Unlike Google, DuckDuckGo doesn't store IP addresses. The partially open-source search engine is now available on several desktop and mobile platforms, including iOS.
Ever watch a CSI episode and hear the tech guy exclaim that the suspect's signal is moving? That movement is Tor. The network bounces traffic across computers so sites can't determine their origin.
For those not on Tor, there's Onion Pi. Combining Raspberry Pi's microcomputer, USB Wi-Fi adapter, and an ethernet Cable, Onion Pi creates a small, potable private access point that directs traffic through Tor's larger network.
Like many others on this list, OTR offers end-to-end encryption. Since it's an extension to regular networks, users will need to download supporting software such as Adium for iOS and Pidgin for Windows.
This open-source software will keep the conversation top secret.The Cloud
This open-source app encrypts files before they go to the Cloud and is available on Android and iOS.
When all else fails, download InTheClear, a suite of applications that wipes data clean with just one swipe.
Jazz musicians are agile and dynamic. They are gracious--but not shy. Here's what you can take from the stage to the board room.
Some people would introduce me as a venture capitalist, since I run a venture firm in Detroit. Others might reference me as an entrepreneur, given that I've founded four technology companies. I guess these people wouldn't be wrong in their verbiage, but it's not an introduction I prefer.
Instead, I'd rather be deemed a jazz musician. After decades of training, countless hours of practice, and a whole host of gigs nationwide, jazz is my passion--and its something that has benefitted all other aspects of my life tremendously. While on the surface it would seem that jazz musicianship is the polar opposite of running a business, the two practices are linked in numerous ways.
Just as you'd learn a great deal from a trusted advisor, so too can non-traditional sources help you to expand your knowledge base. Jazz musicians are agile and dynamic, carrying their group's song and themes through the diversified landscape to the end. Quite frankly, I don't know anyone better to provide leadership advice than a professional jazz player for this very reason. Here are some powerful takeaways I've picked up along the way from incredible musician leaders--let these lessons shine at your business, and your cube will get a lot swankier.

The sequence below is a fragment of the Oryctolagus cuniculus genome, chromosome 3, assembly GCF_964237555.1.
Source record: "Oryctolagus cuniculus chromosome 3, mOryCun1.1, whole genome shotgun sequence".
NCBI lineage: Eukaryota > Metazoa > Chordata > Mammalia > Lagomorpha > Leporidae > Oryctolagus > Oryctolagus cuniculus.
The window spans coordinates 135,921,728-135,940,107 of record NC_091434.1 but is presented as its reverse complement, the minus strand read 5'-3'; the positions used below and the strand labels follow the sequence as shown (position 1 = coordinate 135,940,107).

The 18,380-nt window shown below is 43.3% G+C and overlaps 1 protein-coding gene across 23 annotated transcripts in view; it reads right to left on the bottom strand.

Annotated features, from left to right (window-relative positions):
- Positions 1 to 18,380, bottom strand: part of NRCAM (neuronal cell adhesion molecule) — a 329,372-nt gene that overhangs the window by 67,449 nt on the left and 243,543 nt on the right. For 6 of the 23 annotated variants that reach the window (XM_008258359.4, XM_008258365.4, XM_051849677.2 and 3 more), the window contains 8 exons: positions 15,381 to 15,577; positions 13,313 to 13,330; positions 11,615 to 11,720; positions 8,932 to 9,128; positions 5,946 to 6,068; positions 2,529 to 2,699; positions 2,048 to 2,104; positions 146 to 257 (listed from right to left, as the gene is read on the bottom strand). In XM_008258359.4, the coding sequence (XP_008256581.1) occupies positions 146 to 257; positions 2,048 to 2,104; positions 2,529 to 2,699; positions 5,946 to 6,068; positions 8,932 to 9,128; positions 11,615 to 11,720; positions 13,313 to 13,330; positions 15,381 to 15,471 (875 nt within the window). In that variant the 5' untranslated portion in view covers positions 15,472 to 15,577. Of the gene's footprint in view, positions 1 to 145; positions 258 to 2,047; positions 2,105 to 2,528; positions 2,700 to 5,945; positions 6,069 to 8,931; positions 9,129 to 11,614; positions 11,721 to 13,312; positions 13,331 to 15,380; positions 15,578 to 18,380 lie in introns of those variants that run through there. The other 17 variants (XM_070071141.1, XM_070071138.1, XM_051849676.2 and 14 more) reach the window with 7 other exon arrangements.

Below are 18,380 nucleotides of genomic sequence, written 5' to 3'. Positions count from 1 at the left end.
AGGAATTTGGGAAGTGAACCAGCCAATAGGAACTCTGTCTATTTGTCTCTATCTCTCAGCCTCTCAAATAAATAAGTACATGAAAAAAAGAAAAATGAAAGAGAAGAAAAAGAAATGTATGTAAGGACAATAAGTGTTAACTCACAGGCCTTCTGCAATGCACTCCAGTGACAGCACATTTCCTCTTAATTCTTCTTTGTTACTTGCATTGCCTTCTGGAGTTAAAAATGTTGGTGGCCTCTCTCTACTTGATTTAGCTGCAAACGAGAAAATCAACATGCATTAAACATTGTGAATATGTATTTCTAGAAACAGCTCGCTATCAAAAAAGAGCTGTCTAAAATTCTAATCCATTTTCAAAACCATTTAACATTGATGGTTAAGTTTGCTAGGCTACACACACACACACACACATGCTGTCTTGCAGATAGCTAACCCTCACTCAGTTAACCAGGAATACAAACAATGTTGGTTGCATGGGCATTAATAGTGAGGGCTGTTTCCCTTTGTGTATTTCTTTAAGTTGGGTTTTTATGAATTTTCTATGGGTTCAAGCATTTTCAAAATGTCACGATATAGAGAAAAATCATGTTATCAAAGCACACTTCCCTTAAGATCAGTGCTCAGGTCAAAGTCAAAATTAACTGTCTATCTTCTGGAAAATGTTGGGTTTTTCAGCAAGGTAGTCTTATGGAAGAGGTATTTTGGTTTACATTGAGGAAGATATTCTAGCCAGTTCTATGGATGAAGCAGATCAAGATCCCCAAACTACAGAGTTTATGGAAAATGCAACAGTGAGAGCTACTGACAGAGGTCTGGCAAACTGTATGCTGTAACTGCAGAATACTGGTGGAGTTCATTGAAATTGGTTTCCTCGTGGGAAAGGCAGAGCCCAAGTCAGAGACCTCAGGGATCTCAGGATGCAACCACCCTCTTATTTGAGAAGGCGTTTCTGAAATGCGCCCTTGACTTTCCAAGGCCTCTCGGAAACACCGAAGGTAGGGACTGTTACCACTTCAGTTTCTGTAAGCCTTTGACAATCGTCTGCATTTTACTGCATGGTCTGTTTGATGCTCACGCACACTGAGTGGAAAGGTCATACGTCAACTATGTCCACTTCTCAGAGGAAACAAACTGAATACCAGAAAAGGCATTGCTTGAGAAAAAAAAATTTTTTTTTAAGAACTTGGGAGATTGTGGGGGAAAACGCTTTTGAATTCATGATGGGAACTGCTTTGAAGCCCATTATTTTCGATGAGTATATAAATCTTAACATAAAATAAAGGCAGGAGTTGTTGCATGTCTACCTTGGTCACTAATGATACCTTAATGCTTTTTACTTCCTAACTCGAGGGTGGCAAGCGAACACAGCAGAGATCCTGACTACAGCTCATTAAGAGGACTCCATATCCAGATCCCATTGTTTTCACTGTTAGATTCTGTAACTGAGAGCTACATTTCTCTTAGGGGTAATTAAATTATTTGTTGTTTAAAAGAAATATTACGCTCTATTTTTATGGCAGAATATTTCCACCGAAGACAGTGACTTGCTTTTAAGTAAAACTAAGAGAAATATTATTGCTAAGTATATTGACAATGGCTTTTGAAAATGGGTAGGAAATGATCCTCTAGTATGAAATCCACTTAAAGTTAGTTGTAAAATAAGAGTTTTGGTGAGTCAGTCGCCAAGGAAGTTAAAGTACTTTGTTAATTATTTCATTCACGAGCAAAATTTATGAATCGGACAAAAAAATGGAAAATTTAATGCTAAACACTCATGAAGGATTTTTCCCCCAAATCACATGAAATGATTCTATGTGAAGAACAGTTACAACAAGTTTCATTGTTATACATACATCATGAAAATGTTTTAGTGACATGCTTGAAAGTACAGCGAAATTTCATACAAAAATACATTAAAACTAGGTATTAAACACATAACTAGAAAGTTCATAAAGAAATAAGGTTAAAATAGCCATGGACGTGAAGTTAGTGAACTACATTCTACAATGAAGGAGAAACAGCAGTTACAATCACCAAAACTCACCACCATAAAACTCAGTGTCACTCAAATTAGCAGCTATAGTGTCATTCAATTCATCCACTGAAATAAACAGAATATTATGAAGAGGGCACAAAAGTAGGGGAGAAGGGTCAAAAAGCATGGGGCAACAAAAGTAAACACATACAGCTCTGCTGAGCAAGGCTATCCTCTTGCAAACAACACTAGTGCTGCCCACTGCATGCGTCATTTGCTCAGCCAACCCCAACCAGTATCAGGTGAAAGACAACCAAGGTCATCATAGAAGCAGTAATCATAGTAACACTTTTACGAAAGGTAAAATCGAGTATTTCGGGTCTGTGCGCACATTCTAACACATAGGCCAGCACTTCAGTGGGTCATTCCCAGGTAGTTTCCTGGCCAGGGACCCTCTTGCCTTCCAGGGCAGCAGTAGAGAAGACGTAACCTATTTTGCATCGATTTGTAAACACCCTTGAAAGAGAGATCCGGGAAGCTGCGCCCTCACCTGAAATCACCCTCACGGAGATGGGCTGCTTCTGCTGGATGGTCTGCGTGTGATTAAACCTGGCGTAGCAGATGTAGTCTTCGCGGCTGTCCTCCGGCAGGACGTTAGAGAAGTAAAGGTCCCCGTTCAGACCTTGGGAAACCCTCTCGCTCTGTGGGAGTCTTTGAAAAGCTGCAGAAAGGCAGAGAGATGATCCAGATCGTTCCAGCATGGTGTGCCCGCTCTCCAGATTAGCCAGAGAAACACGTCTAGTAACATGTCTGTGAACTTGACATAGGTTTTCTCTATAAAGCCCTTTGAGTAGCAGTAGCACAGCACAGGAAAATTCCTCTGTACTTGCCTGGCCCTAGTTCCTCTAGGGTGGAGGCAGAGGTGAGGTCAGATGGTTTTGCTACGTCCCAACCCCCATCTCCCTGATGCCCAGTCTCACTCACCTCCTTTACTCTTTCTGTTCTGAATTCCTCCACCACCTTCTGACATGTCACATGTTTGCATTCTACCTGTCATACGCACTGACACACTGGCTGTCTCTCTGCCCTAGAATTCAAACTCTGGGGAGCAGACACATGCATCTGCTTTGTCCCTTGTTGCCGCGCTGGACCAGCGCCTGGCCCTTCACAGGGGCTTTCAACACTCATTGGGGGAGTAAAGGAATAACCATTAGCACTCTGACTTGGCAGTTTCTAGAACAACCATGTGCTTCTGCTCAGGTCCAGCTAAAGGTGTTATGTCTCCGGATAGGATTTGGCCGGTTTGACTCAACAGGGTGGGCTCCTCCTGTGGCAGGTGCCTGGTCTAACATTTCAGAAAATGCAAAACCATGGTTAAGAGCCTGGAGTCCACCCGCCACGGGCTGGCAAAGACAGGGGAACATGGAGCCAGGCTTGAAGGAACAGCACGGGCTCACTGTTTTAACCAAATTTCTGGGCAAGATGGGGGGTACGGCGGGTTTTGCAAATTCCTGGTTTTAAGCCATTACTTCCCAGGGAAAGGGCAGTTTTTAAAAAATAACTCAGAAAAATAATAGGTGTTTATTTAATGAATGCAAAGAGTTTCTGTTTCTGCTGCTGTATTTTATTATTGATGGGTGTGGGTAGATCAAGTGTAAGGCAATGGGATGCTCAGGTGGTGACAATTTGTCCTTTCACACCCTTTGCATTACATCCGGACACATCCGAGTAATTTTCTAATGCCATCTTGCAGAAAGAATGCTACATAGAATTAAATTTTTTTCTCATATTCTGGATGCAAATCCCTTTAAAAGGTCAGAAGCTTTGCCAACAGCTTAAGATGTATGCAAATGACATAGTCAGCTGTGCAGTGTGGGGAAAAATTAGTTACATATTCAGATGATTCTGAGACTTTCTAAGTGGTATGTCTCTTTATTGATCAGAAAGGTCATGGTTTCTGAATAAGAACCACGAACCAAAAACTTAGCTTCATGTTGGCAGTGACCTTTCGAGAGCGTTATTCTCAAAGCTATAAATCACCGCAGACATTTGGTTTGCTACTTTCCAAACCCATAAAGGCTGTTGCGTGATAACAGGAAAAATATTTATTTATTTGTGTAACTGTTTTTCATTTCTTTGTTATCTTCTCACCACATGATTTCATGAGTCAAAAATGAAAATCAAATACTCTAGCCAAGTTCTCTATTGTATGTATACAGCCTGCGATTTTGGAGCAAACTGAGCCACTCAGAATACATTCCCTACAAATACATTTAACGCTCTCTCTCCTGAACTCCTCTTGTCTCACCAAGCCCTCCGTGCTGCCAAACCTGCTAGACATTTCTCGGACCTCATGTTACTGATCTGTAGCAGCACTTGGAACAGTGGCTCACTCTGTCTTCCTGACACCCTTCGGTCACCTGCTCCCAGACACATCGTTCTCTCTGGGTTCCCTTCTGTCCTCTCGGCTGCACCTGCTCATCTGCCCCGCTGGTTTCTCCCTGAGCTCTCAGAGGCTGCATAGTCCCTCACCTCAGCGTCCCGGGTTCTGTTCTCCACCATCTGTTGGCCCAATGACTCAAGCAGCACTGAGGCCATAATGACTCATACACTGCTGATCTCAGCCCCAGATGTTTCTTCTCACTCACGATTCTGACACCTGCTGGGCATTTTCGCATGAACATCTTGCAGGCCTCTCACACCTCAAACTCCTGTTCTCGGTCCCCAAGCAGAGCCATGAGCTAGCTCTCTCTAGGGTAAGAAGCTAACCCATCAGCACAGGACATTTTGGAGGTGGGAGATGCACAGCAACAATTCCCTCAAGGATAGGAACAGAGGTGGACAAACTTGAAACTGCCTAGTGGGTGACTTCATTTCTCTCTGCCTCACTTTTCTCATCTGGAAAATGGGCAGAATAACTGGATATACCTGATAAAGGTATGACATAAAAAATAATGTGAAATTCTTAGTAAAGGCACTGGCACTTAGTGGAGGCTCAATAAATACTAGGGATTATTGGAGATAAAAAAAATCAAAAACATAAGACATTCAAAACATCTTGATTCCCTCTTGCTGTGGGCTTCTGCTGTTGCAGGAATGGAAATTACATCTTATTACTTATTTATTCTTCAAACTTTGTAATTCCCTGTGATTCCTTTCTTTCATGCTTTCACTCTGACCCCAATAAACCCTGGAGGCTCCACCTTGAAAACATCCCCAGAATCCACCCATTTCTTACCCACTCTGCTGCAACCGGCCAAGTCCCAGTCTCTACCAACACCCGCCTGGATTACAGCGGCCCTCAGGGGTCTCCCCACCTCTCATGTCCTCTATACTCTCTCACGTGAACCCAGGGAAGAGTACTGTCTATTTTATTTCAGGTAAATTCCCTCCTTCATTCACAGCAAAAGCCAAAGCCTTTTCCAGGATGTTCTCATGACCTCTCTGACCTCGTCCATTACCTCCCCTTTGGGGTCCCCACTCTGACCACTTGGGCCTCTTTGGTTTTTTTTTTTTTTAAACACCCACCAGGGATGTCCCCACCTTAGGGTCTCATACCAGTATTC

1. Playing it safe gets you tossed off the stage. Some executives would say that in today's turbulent economy, takings risks isn't wise. If you don't take risks you'll never excel. Playing it safe all the time becomes the most dangerous move of all.
2. There are no do-overs in live performances. For every hour in a "performance" setting, you should spend five hours practicing. Athletes do this, musicians do this--muscle memory is no different in the board room, in front of a new client, or with your team. So why aren't you doing this?
3. Listening to those around you is three times more important than what you play yourself. If you're the one talking all the time, you're not learning anything. Listen, absorb what you hear, and use the information to make a conscious choice about whatever you're facing.
4. There's a time to stand out as a soloist and a time to support others and make them shine. You rocked a project--nicely done. Praise is well-deserved. However, as a leader, it's more likely the case that your team members rocked a project, together. Susie was on top of her game with the slide deck? Tell her--and tell the client. Johnny couldn't have articulated the challenge to the press any more astutely? Refer back to his commentary as a stellar example. When you can share the wealth, everyone wins.
5. Expect surprises and adversity, since jazz (and life) is about how you respond and adapt. If running a business was always smooth sailing, everyone would do it. That being said, the old adage explains that "a smooth sea never made a skilled sailor." Anticipate hurdles and maximize your team's effort to jump over them.
6. Know your audience. If you're playing for a group that's looking forward to something slow and calming and you get on stage and play a wild and crazy, upbeat riff, nobody will dig it--even if it's a well-crafted piece. Your customers are the same. If you're not working to provide them with something they want and need, you're doomed to fail.
7. It's always better leaving people wanting more, rather than less. Of course as you live and breathe your business, you have a visceral urge to share every piece of minutia with anyone who asks. Don't. Instead of pouring it all on at once, give people a teaser, so they crave the next bit you explain. In similar fashion, don't try and launch 15 products at once for a new line; start with one or two to get people begging for more.
8. The best leaders are those that make others sound good. Big band leaders bring out the best in their troupes--during a sax solo, his job is to make sure the drum line supports the sax player with a quality backdrop to make the riff shine especially bright. Are you putting these pieces together on your team? Where could someone excel that they're being held back? Shatter those boundaries and encourage creativity to soar.